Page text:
By 2003, they had marched into a Birmingham theatre – and with positively ‘theatrical’ flourish – had arrested ‘national treasure’ Matthew Kelly playing Captain Hook in Peter Pan. On the uncorroborated ‘evidence’ of one man who claimed Matthew had molested him 30 years beforehand. The media loved it; sadly all that publicity only damaged Matthew’s career – the police were unable to find anyone to corroborate their ‘victim’s’ allegation. Matthew only had to wait five weeks to be exonerated and released without charge – current victims of the various ‘Operations’ would be grateful for a mere five months.
However, the five weeks was long enough for ‘senior officers’ to ‘act on a tip off from a British journalist’ and fly to Sri Lanka, to Kelly’s holiday home, and there to seize 54 videos and one o’ they new fangled computers… the videos proved to be of such degenerate viewing as “Mary Poppins” and “the Hunchback of Notre Dame”. Did Police Officers receive suitable counselling after having to trawl through this material?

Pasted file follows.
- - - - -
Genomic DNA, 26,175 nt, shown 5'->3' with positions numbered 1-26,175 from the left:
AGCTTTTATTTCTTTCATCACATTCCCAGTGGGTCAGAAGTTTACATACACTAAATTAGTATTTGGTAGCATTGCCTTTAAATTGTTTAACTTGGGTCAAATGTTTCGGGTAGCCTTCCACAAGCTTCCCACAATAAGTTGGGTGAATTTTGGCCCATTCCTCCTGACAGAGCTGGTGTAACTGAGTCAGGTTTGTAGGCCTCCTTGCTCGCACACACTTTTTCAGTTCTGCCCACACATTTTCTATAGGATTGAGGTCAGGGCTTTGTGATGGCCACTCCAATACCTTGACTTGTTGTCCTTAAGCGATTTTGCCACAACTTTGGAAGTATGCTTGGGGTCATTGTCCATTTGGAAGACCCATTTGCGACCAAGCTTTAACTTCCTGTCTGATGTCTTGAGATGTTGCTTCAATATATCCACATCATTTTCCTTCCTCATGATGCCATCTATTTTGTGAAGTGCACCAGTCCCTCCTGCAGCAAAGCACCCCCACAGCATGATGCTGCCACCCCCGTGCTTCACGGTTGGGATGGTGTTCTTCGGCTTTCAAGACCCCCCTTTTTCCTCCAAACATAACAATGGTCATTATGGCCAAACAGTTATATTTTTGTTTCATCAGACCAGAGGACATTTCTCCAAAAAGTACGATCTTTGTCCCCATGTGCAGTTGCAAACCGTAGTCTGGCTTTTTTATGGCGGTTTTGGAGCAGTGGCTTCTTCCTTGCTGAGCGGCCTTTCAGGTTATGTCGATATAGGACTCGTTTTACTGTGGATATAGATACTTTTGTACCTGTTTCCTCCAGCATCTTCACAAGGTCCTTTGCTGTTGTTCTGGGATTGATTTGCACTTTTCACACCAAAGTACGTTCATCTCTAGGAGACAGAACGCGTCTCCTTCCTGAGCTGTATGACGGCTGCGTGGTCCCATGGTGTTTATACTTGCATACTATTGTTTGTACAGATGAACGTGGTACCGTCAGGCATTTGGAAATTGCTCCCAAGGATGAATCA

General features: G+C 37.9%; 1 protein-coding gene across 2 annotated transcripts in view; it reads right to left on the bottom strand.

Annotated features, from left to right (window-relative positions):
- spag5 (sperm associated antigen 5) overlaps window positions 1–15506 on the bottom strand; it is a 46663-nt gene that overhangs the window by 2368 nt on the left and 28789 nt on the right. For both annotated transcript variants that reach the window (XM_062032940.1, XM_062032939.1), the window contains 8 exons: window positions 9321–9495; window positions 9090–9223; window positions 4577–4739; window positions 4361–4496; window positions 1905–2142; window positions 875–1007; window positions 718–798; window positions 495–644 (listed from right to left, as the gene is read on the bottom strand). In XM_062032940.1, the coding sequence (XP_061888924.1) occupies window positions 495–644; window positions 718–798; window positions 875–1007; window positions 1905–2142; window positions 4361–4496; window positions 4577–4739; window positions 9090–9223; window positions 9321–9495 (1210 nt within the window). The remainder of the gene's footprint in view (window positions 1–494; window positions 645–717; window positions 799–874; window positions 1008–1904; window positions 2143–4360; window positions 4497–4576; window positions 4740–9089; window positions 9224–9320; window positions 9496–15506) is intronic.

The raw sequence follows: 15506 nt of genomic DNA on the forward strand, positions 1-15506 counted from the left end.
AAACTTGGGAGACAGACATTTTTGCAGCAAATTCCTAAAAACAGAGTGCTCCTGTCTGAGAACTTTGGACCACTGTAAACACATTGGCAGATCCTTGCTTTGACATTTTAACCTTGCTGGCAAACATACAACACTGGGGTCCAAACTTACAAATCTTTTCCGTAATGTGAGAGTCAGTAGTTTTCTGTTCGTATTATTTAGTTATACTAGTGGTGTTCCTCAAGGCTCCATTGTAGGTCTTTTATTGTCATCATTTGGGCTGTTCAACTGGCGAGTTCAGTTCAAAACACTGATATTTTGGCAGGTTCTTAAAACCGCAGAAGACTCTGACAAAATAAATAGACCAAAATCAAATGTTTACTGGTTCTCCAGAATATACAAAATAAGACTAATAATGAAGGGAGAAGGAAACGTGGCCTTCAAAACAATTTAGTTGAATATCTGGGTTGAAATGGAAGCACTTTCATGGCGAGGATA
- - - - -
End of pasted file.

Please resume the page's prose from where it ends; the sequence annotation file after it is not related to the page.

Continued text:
They arrested Jimmy Pursey for ‘forcibly kissing a 16 year old girl‘ in a Weybridge newsagent. Not even underage, and a girl to boot – Pursey accepted a police caution for the act, but even so, rumours of paedophilia have haunted him ever since from those who have never bothered to look up the original charge.
Finally a ‘big fish’, Chris Denning, and amongst media leaks that he had been seen at the Walton Hop, there was excitement that perhaps the ‘gay paedophile ring’ had been busted. It had, in a way, but in Czechoslovakia rather than humble Walton.